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    I recently challenged myself to a name game on my computer, “Can you name these dictators?” I got them all right, except for some sleazy guy from an African Nation that I had never heard of, because he destroyed it.

    So, if I can remember the names of all those dictators—past and present—why can’t I remember the name of the person standing in front of me? A name tag always saves the moment, unless the print is so small that my nose hits the chest of the stranger, whose name I hope to remember.

    Memory experts offer many tricks for connecting a face and a name.

    The first trick is to “repeat the person’s name when you are first introduced,” such as, “So pleased to meet you “Mr. Clemp.” Whereupon, he will say, “It’s Clems, not Clemp.” But now he is permanently frozen in you mind as a “Mr. Clemp.”

    Then there’s the trick of “association.” For instance, you are introduced to “John” as he exits the Mens Room. Reluctantly, shaking his hand, he is always associated with his exit and a damp hand. However, happily, you will always remember his name.

    Last week, I was in a store when a woman enthusiastically greeted me by name. Actually, she screamed my name across the store. My first thought was, “Do I owe this stranger money?”
    Then, she ran across the store and engulfed me in a bone crushing hug. I finally stumbled back,  looked at her and drew a complete blank. She said, “You don’t know who I am, Do you?” “I am so sorry,” I replied. “Please refresh my memory.” “I was your neighbor, 25 years ago.”  Then she told me her name. And, then I remembered her, and her seventeen  household pets. How could I forget? EASY!  She had lost 50 pounds and her hair was a different color. The last time I had seen her, she was climbing a tree in my backyard chasing one of her exotic birds, who had escaped from its cage. The reason I forgot is that our brief meeting in the store was much more pleasant than our brief neighborhood experience.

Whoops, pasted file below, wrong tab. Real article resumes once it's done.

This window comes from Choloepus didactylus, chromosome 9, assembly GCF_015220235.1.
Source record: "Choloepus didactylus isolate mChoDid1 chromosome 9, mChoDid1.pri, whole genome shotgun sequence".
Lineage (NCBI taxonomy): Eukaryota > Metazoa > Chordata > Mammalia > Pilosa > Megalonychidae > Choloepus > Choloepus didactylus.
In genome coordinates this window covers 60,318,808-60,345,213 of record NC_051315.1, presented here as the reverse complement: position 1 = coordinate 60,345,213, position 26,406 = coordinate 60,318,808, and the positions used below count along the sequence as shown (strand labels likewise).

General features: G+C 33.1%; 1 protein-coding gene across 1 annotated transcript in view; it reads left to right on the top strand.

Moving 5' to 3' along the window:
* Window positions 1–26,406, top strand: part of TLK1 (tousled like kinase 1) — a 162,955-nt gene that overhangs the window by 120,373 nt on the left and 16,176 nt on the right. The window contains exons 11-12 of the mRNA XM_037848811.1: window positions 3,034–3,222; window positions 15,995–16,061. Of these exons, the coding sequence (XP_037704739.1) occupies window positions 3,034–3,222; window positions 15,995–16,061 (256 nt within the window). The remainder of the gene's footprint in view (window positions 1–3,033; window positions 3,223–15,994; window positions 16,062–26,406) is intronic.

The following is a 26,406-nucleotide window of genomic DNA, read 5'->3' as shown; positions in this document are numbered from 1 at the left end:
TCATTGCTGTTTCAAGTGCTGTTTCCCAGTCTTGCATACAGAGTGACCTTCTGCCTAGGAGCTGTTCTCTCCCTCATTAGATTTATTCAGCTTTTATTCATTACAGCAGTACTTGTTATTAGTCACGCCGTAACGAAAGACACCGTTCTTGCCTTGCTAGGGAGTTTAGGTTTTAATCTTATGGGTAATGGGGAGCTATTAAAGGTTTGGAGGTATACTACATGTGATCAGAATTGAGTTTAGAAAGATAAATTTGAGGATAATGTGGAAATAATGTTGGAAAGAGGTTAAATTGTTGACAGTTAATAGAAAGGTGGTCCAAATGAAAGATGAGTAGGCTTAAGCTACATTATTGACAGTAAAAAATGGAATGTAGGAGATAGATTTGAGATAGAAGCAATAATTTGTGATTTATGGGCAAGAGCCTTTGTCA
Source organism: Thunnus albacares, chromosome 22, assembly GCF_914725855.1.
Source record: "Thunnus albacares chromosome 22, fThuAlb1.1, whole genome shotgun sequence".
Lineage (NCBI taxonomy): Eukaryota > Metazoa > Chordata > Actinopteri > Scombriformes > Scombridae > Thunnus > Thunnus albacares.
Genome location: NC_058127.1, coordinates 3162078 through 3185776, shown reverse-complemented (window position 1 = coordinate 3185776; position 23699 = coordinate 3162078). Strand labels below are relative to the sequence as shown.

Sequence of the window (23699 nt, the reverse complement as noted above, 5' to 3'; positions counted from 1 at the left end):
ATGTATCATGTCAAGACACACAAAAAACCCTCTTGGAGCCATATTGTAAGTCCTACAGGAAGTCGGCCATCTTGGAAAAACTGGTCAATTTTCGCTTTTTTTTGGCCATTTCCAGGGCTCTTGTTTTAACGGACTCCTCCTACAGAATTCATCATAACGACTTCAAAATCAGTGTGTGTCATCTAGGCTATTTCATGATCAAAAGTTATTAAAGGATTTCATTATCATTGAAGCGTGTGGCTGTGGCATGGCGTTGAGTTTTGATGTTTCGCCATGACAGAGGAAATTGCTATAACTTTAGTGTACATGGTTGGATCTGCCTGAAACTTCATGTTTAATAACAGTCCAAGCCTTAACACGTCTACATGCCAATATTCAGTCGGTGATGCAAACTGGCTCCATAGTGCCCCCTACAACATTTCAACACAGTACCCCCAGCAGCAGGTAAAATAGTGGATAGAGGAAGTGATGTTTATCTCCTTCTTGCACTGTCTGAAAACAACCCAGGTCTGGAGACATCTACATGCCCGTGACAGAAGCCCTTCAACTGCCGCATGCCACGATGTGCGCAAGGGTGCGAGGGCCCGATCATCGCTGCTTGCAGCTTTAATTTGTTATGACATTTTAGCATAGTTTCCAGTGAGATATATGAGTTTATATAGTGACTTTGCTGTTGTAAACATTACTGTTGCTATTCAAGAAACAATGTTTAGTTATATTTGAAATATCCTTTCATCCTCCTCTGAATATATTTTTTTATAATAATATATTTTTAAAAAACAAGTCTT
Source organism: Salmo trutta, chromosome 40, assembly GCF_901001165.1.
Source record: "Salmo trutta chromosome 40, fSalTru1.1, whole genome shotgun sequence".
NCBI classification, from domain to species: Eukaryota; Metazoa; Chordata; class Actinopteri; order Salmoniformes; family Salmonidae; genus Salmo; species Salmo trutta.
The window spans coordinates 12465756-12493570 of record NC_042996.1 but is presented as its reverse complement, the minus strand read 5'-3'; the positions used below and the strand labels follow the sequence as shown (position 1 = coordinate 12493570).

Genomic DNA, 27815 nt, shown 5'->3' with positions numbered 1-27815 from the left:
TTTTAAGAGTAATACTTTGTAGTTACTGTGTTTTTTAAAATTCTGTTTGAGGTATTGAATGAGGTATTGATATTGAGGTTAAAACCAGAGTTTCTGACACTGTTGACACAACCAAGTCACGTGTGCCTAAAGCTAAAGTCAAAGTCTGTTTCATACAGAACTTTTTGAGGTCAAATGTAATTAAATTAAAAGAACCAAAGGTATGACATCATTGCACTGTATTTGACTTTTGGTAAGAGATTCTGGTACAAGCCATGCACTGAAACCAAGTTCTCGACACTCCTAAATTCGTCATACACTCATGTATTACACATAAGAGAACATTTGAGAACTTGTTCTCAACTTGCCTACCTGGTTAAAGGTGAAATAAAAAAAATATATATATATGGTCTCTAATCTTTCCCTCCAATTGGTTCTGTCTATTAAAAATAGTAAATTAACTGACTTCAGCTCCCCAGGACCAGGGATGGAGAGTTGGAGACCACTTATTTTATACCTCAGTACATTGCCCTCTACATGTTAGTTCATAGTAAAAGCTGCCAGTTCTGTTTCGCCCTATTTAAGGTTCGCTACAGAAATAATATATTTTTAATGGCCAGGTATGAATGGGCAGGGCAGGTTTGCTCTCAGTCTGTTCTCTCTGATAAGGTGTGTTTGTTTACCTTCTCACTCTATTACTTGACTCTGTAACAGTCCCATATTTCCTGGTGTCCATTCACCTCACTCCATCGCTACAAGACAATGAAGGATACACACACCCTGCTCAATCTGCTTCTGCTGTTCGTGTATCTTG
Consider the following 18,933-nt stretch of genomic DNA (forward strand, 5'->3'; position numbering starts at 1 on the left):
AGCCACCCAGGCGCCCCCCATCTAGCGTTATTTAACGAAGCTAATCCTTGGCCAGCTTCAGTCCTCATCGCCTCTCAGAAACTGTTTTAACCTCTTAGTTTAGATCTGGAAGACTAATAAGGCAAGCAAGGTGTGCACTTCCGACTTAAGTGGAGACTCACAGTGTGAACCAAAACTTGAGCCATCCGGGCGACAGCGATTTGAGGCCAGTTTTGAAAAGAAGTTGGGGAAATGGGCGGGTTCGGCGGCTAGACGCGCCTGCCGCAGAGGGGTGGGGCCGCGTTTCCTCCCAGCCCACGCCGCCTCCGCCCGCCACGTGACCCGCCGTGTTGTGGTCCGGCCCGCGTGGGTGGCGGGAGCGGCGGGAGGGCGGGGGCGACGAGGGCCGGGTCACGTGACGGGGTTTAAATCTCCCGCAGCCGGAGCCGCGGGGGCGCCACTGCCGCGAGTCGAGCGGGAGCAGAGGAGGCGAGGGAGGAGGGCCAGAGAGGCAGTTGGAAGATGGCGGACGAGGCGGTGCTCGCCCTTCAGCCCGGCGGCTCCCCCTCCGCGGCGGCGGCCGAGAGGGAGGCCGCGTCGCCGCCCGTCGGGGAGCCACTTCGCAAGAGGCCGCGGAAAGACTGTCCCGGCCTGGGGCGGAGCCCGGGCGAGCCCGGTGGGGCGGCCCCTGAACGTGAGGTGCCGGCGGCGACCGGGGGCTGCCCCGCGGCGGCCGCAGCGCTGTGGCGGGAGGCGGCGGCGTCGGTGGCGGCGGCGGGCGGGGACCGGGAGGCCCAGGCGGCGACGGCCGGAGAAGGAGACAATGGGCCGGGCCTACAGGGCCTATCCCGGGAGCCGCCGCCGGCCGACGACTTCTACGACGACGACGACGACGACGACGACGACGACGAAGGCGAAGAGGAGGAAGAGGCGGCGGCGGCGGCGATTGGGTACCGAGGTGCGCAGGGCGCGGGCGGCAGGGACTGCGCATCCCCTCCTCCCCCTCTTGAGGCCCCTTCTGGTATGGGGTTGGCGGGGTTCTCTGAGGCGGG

If it’s of any comfort, according to an article in PSYCHOLOGY TODAY, “Nearly 85% of middle-aged and older adults forget names.” So what’s the excuse for 25-year-olds? It is awkward to forget a name, but understandable with all of the distractions happening around us during a conversation.

    So, what is really helpful? First of all, it helps when you are genuinely interested in meeting the person standing in front of you. If the friend you do know does not introduce you, it is permissible to introduce yourself, since your friend is probably suffering from momentary brain freeze.

    When introducing yourself, you can make an impression, but spilling a drink on the person you want to impress might not be the impression you want to make.  However, if it’s any consolation, he will probably remember you name forever. Never mind!  When meeting someone, be motivated, focus, be sincere (even if you have to fake it) and make sure you hear the name right..”It’s not Clemp…It’s Clems.”

    My friend, the Southern novelist, Terry Kay, (TO DANCE WITH THE WHITE DOG) was an excellent writer, but had a lousy memory for names, so he’d get away with, “Hey, Darlin’” That worked with women, but I’m not sure what he said to men. On the other hand, when I was signing my book, OH, LORD, I SOUND JUST LIKE MAMA, I asked the woman in line, “To whom would you like this book signed?” And, she replied, “Just sign your name. It’s worth more that way when you are dead!”

    Esther Blumenfeld (“A  rose by any other name would smell as sweet.”)  William Shakespeare

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